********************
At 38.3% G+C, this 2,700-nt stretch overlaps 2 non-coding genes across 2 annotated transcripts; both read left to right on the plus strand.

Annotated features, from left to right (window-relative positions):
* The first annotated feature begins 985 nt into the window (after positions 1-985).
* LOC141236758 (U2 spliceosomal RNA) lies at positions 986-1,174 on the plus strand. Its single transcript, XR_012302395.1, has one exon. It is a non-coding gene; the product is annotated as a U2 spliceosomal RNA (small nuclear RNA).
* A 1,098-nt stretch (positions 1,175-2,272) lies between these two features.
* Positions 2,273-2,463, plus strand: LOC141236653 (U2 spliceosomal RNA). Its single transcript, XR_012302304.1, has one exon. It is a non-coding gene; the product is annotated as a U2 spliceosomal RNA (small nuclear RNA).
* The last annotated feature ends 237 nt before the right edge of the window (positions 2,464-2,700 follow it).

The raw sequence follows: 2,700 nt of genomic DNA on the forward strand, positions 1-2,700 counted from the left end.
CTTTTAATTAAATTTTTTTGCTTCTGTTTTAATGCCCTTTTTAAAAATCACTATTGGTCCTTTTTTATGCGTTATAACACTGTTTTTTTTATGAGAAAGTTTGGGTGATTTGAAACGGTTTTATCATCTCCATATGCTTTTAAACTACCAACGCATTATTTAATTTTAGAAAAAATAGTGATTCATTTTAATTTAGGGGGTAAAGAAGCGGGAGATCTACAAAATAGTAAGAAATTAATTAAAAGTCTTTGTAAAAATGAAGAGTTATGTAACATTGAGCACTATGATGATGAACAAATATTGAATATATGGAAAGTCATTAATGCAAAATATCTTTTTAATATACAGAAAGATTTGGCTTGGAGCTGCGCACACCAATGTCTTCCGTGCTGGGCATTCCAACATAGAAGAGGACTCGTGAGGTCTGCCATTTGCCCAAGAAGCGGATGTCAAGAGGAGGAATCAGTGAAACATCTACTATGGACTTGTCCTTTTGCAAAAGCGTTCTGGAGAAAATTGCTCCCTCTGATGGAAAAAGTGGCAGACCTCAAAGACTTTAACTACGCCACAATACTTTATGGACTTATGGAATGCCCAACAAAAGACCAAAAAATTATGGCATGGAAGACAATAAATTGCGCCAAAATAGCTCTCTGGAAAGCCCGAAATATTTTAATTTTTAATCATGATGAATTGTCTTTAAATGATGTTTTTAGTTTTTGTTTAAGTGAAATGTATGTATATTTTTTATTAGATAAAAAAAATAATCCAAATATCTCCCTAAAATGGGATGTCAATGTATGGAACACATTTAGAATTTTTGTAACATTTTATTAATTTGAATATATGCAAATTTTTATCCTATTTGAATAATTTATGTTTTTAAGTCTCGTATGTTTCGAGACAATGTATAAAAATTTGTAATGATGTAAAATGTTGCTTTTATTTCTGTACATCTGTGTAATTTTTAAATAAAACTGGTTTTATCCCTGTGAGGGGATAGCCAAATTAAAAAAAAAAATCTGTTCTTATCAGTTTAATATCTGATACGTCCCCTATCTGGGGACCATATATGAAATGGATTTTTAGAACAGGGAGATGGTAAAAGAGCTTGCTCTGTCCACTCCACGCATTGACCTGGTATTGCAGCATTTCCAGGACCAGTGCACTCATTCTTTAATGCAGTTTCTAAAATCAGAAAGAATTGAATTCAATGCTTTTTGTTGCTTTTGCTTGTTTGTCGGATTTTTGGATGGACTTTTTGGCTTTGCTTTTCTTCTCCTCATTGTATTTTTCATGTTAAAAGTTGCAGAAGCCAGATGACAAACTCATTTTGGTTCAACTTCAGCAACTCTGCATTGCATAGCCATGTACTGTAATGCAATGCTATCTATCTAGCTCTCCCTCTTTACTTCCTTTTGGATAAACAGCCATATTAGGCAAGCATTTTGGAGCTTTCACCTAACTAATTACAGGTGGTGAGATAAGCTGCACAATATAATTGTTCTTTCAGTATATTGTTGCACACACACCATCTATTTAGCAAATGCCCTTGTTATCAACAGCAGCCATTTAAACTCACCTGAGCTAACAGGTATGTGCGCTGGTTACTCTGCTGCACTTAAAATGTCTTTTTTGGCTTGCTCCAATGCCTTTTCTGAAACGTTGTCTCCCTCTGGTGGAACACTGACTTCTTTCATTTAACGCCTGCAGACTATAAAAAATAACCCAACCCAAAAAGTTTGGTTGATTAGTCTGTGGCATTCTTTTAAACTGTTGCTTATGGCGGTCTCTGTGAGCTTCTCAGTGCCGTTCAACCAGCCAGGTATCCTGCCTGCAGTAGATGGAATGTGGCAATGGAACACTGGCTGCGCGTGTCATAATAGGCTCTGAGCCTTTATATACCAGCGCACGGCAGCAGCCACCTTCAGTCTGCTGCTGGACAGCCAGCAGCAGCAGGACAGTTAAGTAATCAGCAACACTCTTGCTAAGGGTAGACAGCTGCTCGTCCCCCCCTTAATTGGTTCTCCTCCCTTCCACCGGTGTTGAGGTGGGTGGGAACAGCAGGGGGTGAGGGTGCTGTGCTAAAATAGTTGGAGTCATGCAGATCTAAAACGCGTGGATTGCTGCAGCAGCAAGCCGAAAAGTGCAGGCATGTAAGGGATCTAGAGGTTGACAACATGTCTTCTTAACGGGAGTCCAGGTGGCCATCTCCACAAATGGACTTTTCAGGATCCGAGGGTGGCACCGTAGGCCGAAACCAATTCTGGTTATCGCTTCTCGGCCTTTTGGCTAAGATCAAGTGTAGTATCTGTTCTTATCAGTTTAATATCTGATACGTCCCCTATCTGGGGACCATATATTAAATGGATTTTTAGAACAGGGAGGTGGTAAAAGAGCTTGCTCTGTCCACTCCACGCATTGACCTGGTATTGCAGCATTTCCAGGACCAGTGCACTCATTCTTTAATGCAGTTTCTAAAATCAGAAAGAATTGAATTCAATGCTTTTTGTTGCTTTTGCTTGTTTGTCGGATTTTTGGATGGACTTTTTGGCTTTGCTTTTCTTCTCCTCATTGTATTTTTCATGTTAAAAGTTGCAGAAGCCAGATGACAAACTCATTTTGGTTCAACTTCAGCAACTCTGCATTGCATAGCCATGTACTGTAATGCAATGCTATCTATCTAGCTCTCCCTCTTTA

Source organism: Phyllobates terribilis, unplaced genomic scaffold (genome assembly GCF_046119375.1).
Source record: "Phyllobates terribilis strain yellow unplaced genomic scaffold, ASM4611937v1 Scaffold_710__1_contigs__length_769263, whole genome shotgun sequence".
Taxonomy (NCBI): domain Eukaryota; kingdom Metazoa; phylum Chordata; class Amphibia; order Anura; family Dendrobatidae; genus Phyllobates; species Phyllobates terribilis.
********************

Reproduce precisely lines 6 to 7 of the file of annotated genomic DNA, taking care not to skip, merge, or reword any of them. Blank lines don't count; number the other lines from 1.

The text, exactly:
* Positions 2,273-2,463, plus strand: LOC141236653 (U2 spliceosomal RNA). Its single transcript, XR_012302304.1, has one exon. It is a non-coding gene; the product is annotated as a U2 spliceosomal RNA (small nuclear RNA).
* The last annotated feature ends 237 nt before the right edge of the window (positions 2,464-2,700 follow it).